Why do we wait until the New Year to make resolutions,
when it comes to our mental health and wellbeing?

It is that time of year again: when we will start to think about New Year resolutions and the promises we make ourselves about how to improve and enrich our lives.

It may seem like it is a rite of passage for many of us as another year comes to a close, yet why do we wait until the New Year to make resolutions when it comes to bettering ourselves, our mental health and wellbeing?

There are many reasons. It may be a habit, it may be peer pressure or it may be an attempt to give new meaning, hope and optimism to our lives.

Indeed, few would argue that it usually has something to do with reflecting about the last 12 months and seeing in a brand new year. It’s that sense of newness that appeals: being able to wipe the slate clean and start afresh.

We may decide that we will be nicer to friends, parents, partners or work colleagues or we may decide that we will take out a new gym membership, lose weight, change jobs, move house, start dating or go travelling.

Resolutions can be linked to a sense of dissatisfaction, low self-esteem or unhappiness with ourselves and feeling that we need to “improve” while pinning our hopes on a set of resolutions.

Yet common sense tells us most of us don’t stick to our New Year resolutions. A 2018 report found that 80 per cent of people had dropped them by mid-February.

Other findings shows that if we decide to make resolutions earlier in the year – some say as early as March, others argue November is fine – we are more likely to stick to them because we have a clear action plan in place.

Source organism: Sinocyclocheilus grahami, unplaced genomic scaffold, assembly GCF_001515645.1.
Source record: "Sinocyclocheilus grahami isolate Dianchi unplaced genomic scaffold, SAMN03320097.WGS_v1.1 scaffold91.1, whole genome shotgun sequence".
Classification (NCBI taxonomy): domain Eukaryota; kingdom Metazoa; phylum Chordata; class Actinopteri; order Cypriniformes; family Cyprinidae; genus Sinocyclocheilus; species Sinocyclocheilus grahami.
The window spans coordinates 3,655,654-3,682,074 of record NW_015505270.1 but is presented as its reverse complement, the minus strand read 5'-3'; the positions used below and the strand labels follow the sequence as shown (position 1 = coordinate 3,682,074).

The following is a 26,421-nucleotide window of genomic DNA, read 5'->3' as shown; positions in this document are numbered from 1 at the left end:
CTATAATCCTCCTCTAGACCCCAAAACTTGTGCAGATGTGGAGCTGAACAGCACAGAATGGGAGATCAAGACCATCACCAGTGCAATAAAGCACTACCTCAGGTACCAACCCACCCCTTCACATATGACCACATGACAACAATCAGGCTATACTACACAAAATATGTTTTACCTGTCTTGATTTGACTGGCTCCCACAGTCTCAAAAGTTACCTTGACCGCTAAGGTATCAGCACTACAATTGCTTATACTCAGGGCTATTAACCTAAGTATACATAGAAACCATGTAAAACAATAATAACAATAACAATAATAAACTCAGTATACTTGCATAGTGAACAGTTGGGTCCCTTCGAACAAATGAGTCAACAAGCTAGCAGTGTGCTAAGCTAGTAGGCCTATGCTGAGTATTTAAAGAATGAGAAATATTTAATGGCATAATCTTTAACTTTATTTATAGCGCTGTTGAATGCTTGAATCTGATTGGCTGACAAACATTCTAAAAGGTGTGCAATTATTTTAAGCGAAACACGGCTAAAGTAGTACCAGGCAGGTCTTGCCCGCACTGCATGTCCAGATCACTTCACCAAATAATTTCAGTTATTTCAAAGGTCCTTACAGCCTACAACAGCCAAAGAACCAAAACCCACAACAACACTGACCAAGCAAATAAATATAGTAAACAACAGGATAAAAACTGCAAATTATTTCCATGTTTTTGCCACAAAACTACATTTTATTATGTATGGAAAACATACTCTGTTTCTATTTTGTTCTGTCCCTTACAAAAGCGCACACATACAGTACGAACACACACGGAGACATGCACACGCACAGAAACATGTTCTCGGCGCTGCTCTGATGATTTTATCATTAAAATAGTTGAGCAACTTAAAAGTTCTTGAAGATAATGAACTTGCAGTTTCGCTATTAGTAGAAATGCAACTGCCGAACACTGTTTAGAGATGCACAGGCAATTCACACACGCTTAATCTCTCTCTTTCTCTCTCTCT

It makes sense. You are putting far less pressure on yourself if you set a daily, weekly or monthly goal when it comes to bettering ourselves, our mental health and wellbeing.

These do not need to be major goals or objectives. In fact, small and positive goals are better: ones that are all about being kind to yourself and remember that it is also okay to ask for support from friends, family, partners and loved ones.

If you’re not sure about what you would want to include in your action plan, think about what have been the achievements or experiences that have brought you joy or satisfaction in previous years?

You may be feeling tired and stressed if you are working full-time while also running a household and you would love nothing more than some me-time. Your action plan could be to find anything from 20 minutes to one hour a day that you can devote entirely to yourself – no matter what – like listening to free meditation app on your smartphone or setting aside half an hour to write a gratitude journal or go for a walk. In making any resolutions work long-term, time management will be something to keep a handle on.

When it comes to our mental health and wellbeing, it is a good idea to bear in mind that the festive season and New Year is a time that can trigger mental health issues such as loneliness, anxiety and depression for a variety of reasons ranging from financial stress to family conflict or the breakup of a close personal relationship. This is another reason why New Year resolutions can be counterproductive.

If you are feeling depressed, anxious or feel you lack the confidence to see through any resolutions around your wellbeing or mental health, perhaps what you need most at this time is the help of a trained professional counsellor who can guide you through any issues you are facing. Booking to see a counsellor could be a positive step towards wellness and good mental health in 2020.

Remember that resolutions can be a force for good when you set yourself realistic and achievable goals. If along the way towards achieving those goals, you slip up, don’t worry. There is always a new day to start again.

If you would like to speak to a counsellor about your mental health or making a change to your wellbeing please email enquiries@ransw.org.au or call 1300 364 277.

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